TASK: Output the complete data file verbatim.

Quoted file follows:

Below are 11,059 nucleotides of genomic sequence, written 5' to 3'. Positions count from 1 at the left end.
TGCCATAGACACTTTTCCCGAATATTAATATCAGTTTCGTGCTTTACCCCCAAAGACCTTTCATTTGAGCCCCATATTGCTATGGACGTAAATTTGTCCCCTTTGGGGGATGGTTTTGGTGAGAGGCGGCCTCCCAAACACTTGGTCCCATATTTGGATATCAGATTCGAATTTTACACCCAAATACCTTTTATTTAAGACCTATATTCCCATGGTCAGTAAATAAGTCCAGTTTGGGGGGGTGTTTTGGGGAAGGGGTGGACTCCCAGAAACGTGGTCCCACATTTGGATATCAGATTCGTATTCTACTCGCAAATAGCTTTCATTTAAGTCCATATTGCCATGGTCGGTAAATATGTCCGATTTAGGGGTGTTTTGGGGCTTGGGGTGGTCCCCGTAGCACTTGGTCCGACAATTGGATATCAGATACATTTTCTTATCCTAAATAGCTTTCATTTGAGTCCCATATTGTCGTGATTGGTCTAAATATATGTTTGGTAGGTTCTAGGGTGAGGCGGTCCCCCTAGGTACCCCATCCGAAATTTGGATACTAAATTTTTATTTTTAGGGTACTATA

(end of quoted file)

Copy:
Below are 11,059 nucleotides of genomic sequence, written 5' to 3'. Positions count from 1 at the left end.
TGCCATAGACACTTTTCCCGAATATTAATATCAGTTTCGTGCTTTACCCCCAAAGACCTTTCATTTGAGCCCCATATTGCTATGGACGTAAATTTGTCCCCTTTGGGGGATGGTTTTGGTGAGAGGCGGCCTCCCAAACACTTGGTCCCATATTTGGATATCAGATTCGAATTTTACACCCAAATACCTTTTATTTAAGACCTATATTCCCATGGTCAGTAAATAAGTCCAGTTTGGGGGGGTGTTTTGGGGAAGGGGTGGACTCCCAGAAACGTGGTCCCACATTTGGATATCAGATTCGTATTCTACTCGCAAATAGCTTTCATTTAAGTCCATATTGCCATGGTCGGTAAATATGTCCGATTTAGGGGTGTTTTGGGGCTTGGGGTGGTCCCCGTAGCACTTGGTCCGACAATTGGATATCAGATACATTTTCTTATCCTAAATAGCTTTCATTTGAGTCCCATATTGTCGTGATTGGTCTAAATATATGTTTGGTAGGTTCTAGGGTGAGGCGGTCCCCCTAGGTACCCCATCCGAAATTTGGATACTAAATTTTTATTTTTAGGGTACTATA